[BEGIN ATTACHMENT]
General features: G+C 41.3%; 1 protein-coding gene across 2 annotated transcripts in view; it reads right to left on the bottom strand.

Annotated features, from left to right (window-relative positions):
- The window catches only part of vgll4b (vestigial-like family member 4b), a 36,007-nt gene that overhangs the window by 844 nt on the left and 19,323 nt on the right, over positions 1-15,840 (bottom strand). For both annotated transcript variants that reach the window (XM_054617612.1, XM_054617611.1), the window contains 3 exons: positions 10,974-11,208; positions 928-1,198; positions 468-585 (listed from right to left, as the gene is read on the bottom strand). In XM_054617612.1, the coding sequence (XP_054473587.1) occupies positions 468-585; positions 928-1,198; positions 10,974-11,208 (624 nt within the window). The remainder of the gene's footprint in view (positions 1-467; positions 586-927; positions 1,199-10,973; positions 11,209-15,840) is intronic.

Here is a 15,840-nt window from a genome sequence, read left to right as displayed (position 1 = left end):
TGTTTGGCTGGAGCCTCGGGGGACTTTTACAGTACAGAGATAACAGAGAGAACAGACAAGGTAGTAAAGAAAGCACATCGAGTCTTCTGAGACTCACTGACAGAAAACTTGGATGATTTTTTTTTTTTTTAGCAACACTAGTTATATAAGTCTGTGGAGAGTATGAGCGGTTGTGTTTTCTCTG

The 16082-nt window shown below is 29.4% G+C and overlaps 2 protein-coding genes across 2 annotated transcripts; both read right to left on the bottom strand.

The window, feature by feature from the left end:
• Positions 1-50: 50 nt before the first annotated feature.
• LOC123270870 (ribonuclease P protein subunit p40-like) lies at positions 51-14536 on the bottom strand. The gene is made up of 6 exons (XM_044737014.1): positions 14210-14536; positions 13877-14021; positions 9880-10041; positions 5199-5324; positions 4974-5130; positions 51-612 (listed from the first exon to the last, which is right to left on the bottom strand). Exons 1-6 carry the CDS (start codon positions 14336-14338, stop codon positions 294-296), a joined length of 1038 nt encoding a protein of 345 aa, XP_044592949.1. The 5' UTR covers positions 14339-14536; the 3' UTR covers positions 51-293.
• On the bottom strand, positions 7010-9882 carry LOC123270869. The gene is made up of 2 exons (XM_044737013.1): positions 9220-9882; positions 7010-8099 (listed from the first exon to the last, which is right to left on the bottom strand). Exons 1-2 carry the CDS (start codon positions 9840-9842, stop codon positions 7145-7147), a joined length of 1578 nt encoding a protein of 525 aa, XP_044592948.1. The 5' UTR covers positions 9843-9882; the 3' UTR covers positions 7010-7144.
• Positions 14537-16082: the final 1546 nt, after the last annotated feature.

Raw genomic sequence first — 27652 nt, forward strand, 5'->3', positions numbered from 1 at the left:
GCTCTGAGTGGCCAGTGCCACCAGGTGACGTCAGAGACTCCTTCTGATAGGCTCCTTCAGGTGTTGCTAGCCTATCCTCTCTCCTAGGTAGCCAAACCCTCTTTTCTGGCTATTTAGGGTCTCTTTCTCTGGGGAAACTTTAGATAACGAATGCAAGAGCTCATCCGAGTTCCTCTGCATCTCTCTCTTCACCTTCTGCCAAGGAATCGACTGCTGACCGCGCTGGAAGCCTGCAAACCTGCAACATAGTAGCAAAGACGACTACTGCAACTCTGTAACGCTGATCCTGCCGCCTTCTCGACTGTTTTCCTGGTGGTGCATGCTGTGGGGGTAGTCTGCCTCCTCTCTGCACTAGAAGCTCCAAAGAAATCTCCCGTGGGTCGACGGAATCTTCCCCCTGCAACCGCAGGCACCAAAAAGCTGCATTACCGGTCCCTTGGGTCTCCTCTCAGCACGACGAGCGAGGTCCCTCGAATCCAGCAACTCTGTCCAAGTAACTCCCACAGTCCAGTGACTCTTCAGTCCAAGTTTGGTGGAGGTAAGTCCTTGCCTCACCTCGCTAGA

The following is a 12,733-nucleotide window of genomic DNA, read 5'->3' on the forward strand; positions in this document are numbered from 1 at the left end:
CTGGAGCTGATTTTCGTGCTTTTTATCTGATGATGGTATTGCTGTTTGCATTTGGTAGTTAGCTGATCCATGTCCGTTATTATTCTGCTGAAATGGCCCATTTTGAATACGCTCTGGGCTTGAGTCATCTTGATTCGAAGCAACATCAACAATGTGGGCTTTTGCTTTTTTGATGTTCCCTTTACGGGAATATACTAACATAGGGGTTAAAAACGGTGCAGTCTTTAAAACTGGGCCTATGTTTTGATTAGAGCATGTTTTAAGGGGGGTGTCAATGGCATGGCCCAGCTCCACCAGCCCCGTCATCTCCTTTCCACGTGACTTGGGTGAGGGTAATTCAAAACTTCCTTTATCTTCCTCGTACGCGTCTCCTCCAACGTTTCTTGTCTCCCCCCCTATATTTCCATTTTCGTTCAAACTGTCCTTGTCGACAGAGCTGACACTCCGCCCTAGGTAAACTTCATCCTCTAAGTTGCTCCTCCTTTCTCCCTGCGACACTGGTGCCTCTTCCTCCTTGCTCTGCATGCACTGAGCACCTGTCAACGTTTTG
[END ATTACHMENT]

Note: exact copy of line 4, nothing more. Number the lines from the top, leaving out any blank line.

Here is a 15,840-nt window from a genome sequence, read left to right as displayed (position 1 = left end):